- Pebble, formerly known as T2, has become the latest Twitter alternative to down tools amid tough competition.
Pebble, a microblogging platform aiming to challenge X (formerly Twitter), is closing its doors on November 1, 2023. The social media site, which rebranded from T2 just five weeks ago, announced its shutdown due to a failure to attract sufficient growth. The company cited the competitive market as one of the key challenges.
“We have some sad news to share with you today: as of November 1, 2023, Pebble will be shutting down. We are immensely proud of what our team and our community have accomplished together, and we feel validated that our vision for Pebble proved true: that purposeful growth, supported by a deep commitment to safety, can foster a beautiful online community full of vibrant human connection.”
Co-founded by former Twitter employees, Gabor Cselle and Sarah Oh, Pebble struggled to gain a user base despite early promise. It amassed just 3,000 daily active users out of its 20,000 registered users. This number plummeted to 1,000 daily users following the rebrand to Pebble. The platform’s approach emphasized trust, safety, and moderation, but it failed to resonate with users seeking an alternative to X.
The social media landscape has become increasingly crowded with platforms attempting to challenge X’s dominance. Bluesky, Threads, Spill, and others have entered the arena, but none have managed to significantly disrupt X’s hold on the market. Even Instagram Threads, backed by Meta, continues to struggle.
Pebble’s competitors like Bluesky, with its connections to Twitter founder – Jack Dorsey, and the financial support it received, posed a formidable challenge to Pebble. Bluesky had an early start, launching in beta at a time when T2 announced its plans to challenge X.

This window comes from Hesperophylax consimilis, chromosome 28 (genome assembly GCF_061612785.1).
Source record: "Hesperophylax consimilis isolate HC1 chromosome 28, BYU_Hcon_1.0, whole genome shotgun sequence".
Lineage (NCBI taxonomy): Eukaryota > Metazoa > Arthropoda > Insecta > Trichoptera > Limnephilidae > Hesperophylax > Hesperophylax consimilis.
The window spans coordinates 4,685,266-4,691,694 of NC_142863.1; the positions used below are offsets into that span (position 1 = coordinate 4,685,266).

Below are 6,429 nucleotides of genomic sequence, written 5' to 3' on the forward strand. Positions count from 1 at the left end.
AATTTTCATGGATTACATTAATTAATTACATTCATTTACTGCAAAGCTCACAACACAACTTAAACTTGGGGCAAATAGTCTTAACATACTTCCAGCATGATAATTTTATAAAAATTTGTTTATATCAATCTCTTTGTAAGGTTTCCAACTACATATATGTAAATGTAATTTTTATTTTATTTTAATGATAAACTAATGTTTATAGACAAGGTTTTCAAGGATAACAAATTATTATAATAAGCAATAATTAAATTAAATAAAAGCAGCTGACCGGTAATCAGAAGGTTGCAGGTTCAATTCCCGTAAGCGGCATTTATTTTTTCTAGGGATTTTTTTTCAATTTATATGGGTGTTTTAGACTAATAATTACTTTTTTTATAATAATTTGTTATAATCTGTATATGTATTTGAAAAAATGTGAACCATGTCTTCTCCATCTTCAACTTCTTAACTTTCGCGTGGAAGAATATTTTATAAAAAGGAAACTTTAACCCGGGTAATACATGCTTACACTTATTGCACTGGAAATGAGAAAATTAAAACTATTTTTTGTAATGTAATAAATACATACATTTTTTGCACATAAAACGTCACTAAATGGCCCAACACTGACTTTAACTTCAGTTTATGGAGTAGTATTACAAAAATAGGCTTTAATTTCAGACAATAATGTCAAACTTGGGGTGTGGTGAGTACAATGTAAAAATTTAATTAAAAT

Pebble initially demonstrated decent retention, with 30% of users staying onboard by week four. The platform’s unique angle was to create a “kinder, safer” space compared to X, emphasizing trust, safety, and moderation. However, the founders now believe they may have gone too far in creating a space for “kindness,” as it resulted in a lack of authentic content and the appeal of real conversations.
“We were really seized by people saying they wanted something that felt safer, where they could speak openly without dogpiling. And so we were confident that was an important thing to hit. Are there other things that are equally important and a great user experience? Yes!” Oh said.
“On Twitter, you have real people…saying real things, at the expense of using a word that’s overused, ‘authentic.’ And our theory was always if you can create a space where people really feel like they can let down their hair, then you would get that authentic content. We didn’t quite get there,” Oh admits.
The absence of a native mobile app may have also hindered Pebble’s growth, as it relied on web platforms. The rebranding from T2 to Pebble may have softened the value proposition, making it seem more duplicative of Twitter.
Despite the closure, Pebble isn’t directing users back to Twitter or any other social network. The company is returning a portion of its remaining funds to investors. The founders view their experience with Pebble as a valuable lesson and believe there is an audience seeking new, unique Twitter-like platforms.